“The city is committed to preserving affordable housing options. All of our neighbors deserve the opportunity to have a safe, quality place to call home. This commitment is certainly evident in Point Breeze,” said Mayor Nutter. “This development demonstrates the positive impact stimulus dollars have on strengthening neighborhoods by creating jobs, boosting the local economy and eliminating blight.”

The homes at 17th and Federal Streets complement other city efforts to preserve affordability in the Point Breeze neighborhood. Over the past 20 years, more than 500 units of affordable homeownership, rental, senior and special needs housing have been produced, either through new construction or rehabilitation, in Point Breeze. 

Using Neighborhood Stabilization Program (NSP) funds from the American Recovery and Reinvestment Act (ARRA), this development will provide local construction jobs, strengthening the local economy. Point Breeze was one of only three neighborhoods in city to be targeted for affordable housing development under NSP.

Council President Verna said, “This development is significant because it helps provide affordable homeownership options for residents of Point Breeze. I am proud to be here to celebrate this milestone.” 

State Representative Johnson said, “Blight prevention and elimination and providing safe, quality housing options are essential in strengthening our community – this development clearly complements these goals.”

Eight homes will be available to families earning less than $50,000 a year. Two homes are accessible for persons with physical disabilities and purchasing priority will be given to qualified current Point Breeze residents. All homes have off-street parking, central air, bamboo floors and are energy-efficient.

The City of Philadelphia provided $3.8 million in NSP funds to finance the development and donated the land where the homes will be built. The remainder of $5.675 million development budget will be funded by the sale of the homes.

Claudia S. Sherrod, executive director of South Philadelphia H.O.M.E.S., said, “I am proud to be a part of this development, which will bring new affordable housing options to Point Breeze.”

Steve Kaufman, executive director of Community Ventures, said, “We are thrilled to be a part of providing important affordable homeownership options in this vibrant and growing neighborhood. I thank all the partners involved for making this development possible, including the neighbors, our elected officials, South Philadelphia H.O.M.E.S. and the City of Philadelphia.”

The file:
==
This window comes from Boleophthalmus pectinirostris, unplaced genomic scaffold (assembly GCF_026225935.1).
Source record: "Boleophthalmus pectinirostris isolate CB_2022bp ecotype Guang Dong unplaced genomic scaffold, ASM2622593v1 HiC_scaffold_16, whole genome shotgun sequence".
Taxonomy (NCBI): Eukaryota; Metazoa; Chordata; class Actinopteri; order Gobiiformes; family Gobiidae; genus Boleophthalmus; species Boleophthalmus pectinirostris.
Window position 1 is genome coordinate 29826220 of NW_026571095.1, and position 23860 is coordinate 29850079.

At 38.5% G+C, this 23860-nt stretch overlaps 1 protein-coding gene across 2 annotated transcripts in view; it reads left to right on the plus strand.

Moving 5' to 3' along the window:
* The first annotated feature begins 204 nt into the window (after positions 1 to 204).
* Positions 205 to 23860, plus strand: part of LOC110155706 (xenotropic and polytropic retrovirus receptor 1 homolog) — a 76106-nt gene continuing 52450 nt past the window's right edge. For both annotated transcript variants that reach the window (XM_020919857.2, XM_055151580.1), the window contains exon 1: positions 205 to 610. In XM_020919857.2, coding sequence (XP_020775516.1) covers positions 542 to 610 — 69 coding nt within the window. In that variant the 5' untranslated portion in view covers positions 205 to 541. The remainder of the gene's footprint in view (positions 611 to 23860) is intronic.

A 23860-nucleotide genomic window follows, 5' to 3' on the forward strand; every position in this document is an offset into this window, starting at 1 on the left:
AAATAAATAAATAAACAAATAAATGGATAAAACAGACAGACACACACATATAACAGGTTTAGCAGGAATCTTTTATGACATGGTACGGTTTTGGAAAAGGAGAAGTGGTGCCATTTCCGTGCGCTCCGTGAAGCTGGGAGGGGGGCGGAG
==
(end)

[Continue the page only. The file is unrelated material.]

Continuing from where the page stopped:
May 17, 2011

Connelly House will be the First LEED-Certified Affordable Housing Facility in Philadelphia

PHILADELPHIA, May 16, 2011 — After years of planning and construction, today Project H.O.M.E. and Bethesda Project are partnering with Mayor Michael A. Nutter, Congressman Chaka Fattah, Cardinal Justin Rigali and Brian Hudson from the Pennsylvania Housing Finance Agency, to unveil Connelly House, the first LEED-certified, affordable housing facility in Center City, which is named for the philanthropic legacy of John F. and Josephine C. Connelly, founders of the Connelly Foundation. The two nonprofit organizations are dedicated to serving the needs of the homeless and formerly homeless Philadelphians, and worked in partnership for the first time to build a facility that houses 79 men and women.

“Bringing this project to life was a tremendous team effort between Project H.O.M.E., Bethesda Project, the Connelly Foundation, The Archdiocese of Philadelphia, St. John the Evangelist Church and the local community,” said Sister Mary Scullion, Executive Director of Project H.O.M.E. “It is a great feeling to see all of the hard work and collaboration pay off as we recently filled the last room in Connelly House, which 79 men and women now call home.”

The .18-acre square-shaped site is located in the center of Philadelphia’s business district at 13th and Market Streets. The eight-story building is 63,620 square-feet and consists of 79 single resident units. The building also features a multi-purpose room, a laundry room, an exercise room, multiple kitchens, offices, storage and a lobby/reception area. The building, located behind St. John the Evangelist church, is surrounded by commercial and institutional buildings, including the SEPTA building, Loews Hotel, Macy’s, and the PSFS building, among many others.

“It is not often you see an affordable housing facility built in the heart of Center City,” said Father Domenic Rossi, Executive Director of Bethesda Project. ‘The support this project has received from the community has been remarkable, and illustrates that Philadelphia shares our passion to end homelessness. The Connelly House residents will have close and easy access to transportation and all of the great opportunities Center City offers its residents, and we couldn’t be more thrilled with the results of this collaboration.”

Another important aspect of the building is that it will be LEED-certified. Environmentally-friendly components of the building include a green roof, highly insulated walls to improve thermal performance, a rainwater collection system for irrigation and non-potable use, high-efficiency mechanical systems and lighting, 20% of materials for the facility are constructed using recycled content and 75% of all demolition materials were recycled. The project is currently seeking Silver LEED Certification status in all six categories: Sustainable Sites, Water Efficiency, Energy and Atmosphere, Material and Resources, Indoor Environmental Quality, and Innovation and Design Process.